This pain isn’t comparable to someone who lost their parent to a fight with cancer**. This pain isn’t the same as losing someone to old age. This is the pain of injustice. And people around the world feel it every day. The only thing I could say once I found out my mom was dead was “NO! It’s not true!” and “I want him (the truck driver) dead!” But having him dead wouldn’t do anything. Injustice killed my mom, and even if the man who fell asleep behind the wheel were gone, injustice is still alive, everywhere.
Martin Luther King Jr. said in a letter from Birmingham Jail “Injustice anywhere is a threat to justice everywhere” And he too, more that I, knew what injustice felt like.
And a prime example of injustice is this fire. The fire happened in a factory that makes garments for Walmart and Ikea, as well as others, yet neither of these companies are being held responsible. It’s a tricky system, you see. Companies that sell apparel (like Walmart) contract with garment companies who own the factories. So any one factory might be making clothing for five different apparel companies. And since the apparel companies don’t own the factories, and are not legally responsible for things like this fire (creating minimum public outcry), the garment factories continue with their unsafe working conditions so that our demand for their product is met. Because what’s a hundred dead bodies if they’re making millions of dollars, right?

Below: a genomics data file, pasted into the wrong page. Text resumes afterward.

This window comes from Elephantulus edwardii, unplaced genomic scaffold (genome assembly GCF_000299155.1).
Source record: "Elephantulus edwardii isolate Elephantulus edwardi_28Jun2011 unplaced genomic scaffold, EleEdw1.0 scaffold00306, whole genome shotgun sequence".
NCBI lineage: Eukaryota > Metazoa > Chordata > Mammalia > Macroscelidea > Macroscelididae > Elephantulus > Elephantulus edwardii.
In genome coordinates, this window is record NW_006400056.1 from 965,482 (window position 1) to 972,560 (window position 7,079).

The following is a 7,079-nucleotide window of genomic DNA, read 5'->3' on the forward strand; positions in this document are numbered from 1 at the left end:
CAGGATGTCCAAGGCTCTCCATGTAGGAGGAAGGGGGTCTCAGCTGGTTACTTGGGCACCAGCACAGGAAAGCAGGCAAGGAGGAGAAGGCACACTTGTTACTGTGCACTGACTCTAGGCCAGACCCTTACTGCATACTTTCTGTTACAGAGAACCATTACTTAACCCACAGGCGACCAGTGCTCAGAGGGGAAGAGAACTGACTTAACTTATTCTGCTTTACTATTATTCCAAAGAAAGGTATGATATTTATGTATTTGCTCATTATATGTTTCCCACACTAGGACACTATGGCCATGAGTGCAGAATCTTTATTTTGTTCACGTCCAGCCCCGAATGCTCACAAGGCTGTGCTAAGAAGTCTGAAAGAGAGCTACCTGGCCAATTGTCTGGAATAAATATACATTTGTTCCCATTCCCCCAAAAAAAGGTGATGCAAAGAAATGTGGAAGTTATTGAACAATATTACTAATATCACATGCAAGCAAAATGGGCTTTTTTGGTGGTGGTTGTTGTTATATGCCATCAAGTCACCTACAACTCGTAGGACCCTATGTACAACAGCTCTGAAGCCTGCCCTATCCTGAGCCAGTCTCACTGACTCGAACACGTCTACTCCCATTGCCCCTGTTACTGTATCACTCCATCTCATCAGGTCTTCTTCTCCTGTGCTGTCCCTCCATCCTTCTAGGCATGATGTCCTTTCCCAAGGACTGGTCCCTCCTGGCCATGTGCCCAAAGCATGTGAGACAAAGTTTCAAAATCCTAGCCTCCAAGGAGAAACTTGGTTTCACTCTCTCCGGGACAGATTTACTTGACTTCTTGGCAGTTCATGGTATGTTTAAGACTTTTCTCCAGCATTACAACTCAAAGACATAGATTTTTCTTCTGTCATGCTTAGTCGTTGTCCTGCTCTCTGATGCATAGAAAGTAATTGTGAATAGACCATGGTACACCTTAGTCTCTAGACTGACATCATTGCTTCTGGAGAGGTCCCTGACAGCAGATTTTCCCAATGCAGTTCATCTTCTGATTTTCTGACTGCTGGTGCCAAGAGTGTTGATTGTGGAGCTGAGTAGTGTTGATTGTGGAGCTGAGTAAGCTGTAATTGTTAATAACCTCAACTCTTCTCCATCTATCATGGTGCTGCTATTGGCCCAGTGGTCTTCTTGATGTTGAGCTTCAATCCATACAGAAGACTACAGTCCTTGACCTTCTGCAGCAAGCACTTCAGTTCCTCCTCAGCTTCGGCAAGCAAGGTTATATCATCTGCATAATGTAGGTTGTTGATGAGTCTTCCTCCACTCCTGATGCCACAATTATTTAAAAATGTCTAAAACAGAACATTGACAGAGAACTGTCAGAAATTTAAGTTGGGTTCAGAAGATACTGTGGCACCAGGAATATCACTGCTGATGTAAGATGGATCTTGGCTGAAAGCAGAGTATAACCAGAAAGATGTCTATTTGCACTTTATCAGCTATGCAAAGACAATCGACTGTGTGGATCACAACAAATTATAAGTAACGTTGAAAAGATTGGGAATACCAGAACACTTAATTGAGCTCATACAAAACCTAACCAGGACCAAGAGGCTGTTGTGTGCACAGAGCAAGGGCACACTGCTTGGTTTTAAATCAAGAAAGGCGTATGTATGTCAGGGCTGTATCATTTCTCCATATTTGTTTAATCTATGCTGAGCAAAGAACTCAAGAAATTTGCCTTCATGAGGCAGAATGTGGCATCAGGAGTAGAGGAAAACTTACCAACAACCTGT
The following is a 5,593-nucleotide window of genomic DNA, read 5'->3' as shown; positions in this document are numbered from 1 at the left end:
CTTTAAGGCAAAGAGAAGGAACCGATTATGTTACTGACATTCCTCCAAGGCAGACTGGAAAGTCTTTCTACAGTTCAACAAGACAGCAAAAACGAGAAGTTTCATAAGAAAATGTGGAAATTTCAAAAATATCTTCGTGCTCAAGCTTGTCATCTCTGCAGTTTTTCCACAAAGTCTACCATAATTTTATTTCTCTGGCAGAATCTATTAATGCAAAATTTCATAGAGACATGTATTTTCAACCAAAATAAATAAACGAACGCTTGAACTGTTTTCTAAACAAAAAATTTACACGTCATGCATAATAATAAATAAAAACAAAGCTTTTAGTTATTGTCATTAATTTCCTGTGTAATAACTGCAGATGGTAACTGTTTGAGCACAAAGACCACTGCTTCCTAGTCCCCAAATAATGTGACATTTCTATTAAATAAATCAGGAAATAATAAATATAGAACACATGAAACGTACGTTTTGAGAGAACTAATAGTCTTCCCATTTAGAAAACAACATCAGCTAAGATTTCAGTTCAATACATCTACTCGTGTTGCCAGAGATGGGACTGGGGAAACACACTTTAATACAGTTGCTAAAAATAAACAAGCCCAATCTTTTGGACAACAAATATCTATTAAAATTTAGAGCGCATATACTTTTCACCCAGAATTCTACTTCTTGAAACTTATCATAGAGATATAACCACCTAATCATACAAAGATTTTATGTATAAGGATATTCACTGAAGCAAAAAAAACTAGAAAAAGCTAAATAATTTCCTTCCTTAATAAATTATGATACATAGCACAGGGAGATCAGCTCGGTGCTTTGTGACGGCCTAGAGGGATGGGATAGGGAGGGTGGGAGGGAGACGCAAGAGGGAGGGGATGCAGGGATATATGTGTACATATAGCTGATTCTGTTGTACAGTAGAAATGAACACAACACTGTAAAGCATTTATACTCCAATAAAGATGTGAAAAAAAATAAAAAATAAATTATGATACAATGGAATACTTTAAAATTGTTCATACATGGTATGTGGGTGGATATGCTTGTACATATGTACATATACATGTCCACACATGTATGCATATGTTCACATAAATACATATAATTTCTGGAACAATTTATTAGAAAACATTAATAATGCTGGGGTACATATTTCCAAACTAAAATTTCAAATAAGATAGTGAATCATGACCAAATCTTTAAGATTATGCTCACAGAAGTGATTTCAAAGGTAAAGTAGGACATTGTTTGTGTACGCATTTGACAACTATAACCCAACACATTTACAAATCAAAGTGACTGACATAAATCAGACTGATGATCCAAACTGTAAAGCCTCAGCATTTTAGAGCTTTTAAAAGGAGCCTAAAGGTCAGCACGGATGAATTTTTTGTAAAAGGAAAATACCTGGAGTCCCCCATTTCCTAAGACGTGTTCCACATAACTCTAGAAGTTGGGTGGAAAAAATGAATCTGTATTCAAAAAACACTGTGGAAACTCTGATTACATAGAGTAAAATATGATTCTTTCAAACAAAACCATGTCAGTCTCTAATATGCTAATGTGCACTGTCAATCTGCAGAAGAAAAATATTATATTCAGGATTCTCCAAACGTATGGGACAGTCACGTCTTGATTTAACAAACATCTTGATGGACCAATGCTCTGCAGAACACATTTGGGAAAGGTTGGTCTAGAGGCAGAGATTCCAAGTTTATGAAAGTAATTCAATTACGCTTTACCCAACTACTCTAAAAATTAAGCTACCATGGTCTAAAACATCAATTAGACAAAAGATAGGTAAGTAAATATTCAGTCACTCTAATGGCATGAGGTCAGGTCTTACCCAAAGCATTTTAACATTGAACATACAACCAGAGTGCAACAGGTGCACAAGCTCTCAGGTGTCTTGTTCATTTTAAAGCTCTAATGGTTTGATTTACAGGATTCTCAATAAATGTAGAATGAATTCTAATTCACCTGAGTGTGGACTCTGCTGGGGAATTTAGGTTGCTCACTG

And what’s even more of an injustice is not that it happens, but that we allow it to happen; we allow ourselves to disassociate with the pain that our consumerism and unethical buying causes people around the world every day. It’s easy to say “‘well, I don’t shop at Walmart or Ikea so I guess I’m good”. But what about Forever 21? What about Sketchers, and Fruit of the Loom and Express and Lacoste (just to name a few)? These companies are some of the worst offenders of human rights in the clothing production industry. We find philosophical loopholes to make it okay to buy from them— they give to charity, they’re a christian company, I can’t afford anything else. But they’re just that—loopholes, so we can continue buying the things we want, when we want, and without any ”guilty conscience” to get in the way.